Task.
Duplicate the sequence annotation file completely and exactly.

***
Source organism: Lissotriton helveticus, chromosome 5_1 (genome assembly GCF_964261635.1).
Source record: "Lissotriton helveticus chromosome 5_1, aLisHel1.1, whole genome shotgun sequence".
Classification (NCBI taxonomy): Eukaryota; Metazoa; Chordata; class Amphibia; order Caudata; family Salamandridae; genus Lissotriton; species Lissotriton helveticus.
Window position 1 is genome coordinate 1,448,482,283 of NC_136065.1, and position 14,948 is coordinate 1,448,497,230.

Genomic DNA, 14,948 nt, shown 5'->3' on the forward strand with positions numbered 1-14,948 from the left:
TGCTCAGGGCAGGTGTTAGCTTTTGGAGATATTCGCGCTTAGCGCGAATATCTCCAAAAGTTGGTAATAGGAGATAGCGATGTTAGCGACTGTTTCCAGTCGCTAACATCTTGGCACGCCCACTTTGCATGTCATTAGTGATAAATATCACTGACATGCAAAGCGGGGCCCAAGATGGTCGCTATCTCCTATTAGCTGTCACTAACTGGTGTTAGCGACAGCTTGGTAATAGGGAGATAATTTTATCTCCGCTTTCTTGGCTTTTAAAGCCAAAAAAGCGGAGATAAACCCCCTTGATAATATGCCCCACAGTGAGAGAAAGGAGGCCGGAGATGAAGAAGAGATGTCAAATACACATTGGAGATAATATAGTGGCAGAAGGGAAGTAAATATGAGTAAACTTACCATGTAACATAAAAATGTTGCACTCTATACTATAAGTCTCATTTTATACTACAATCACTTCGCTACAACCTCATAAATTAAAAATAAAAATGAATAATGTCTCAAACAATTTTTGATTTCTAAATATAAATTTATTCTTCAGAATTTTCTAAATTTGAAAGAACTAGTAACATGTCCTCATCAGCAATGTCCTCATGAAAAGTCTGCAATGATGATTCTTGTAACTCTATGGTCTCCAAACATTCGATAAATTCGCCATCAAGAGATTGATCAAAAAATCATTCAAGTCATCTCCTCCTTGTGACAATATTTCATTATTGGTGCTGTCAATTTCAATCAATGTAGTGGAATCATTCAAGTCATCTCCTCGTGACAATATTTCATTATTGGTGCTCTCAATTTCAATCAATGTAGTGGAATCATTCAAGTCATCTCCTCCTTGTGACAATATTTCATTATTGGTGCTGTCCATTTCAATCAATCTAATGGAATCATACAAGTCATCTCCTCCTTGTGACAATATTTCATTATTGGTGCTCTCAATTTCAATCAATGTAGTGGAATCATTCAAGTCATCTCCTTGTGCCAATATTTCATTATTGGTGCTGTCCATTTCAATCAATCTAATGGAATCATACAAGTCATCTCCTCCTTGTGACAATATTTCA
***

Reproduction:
Source organism: Lissotriton helveticus, chromosome 5_1 (genome assembly GCF_964261635.1).
Source record: "Lissotriton helveticus chromosome 5_1, aLisHel1.1, whole genome shotgun sequence".
Classification (NCBI taxonomy): Eukaryota; Metazoa; Chordata; class Amphibia; order Caudata; family Salamandridae; genus Lissotriton; species Lissotriton helveticus.
Window position 1 is genome coordinate 1,448,482,283 of NC_136065.1, and position 14,948 is coordinate 1,448,497,230.

Genomic DNA, 14,948 nt, shown 5'->3' on the forward strand with positions numbered 1-14,948 from the left:
TGCTCAGGGCAGGTGTTAGCTTTTGGAGATATTCGCGCTTAGCGCGAATATCTCCAAAAGTTGGTAATAGGAGATAGCGATGTTAGCGACTGTTTCCAGTCGCTAACATCTTGGCACGCCCACTTTGCATGTCATTAGTGATAAATATCACTGACATGCAAAGCGGGGCCCAAGATGGTCGCTATCTCCTATTAGCTGTCACTAACTGGTGTTAGCGACAGCTTGGTAATAGGGAGATAATTTTATCTCCGCTTTCTTGGCTTTTAAAGCCAAAAAAGCGGAGATAAACCCCCTTGATAATATGCCCCACAGTGAGAGAAAGGAGGCCGGAGATGAAGAAGAGATGTCAAATACACATTGGAGATAATATAGTGGCAGAAGGGAAGTAAATATGAGTAAACTTACCATGTAACATAAAAATGTTGCACTCTATACTATAAGTCTCATTTTATACTACAATCACTTCGCTACAACCTCATAAATTAAAAATAAAAATGAATAATGTCTCAAACAATTTTTGATTTCTAAATATAAATTTATTCTTCAGAATTTTCTAAATTTGAAAGAACTAGTAACATGTCCTCATCAGCAATGTCCTCATGAAAAGTCTGCAATGATGATTCTTGTAACTCTATGGTCTCCAAACATTCGATAAATTCGCCATCAAGAGATTGATCAAAAAATCATTCAAGTCATCTCCTCCTTGTGACAATATTTCATTATTGGTGCTGTCAATTTCAATCAATGTAGTGGAATCATTCAAGTCATCTCCTCGTGACAATATTTCATTATTGGTGCTCTCAATTTCAATCAATGTAGTGGAATCATTCAAGTCATCTCCTCCTTGTGACAATATTTCATTATTGGTGCTGTCCATTTCAATCAATCTAATGGAATCATACAAGTCATCTCCTCCTTGTGACAATATTTCATTATTGGTGCTCTCAATTTCAATCAATGTAGTGGAATCATTCAAGTCATCTCCTTGTGCCAATATTTCATTATTGGTGCTGTCCATTTCAATCAATCTAATGGAATCATACAAGTCATCTCCTCCTTGTGACAATATTTCA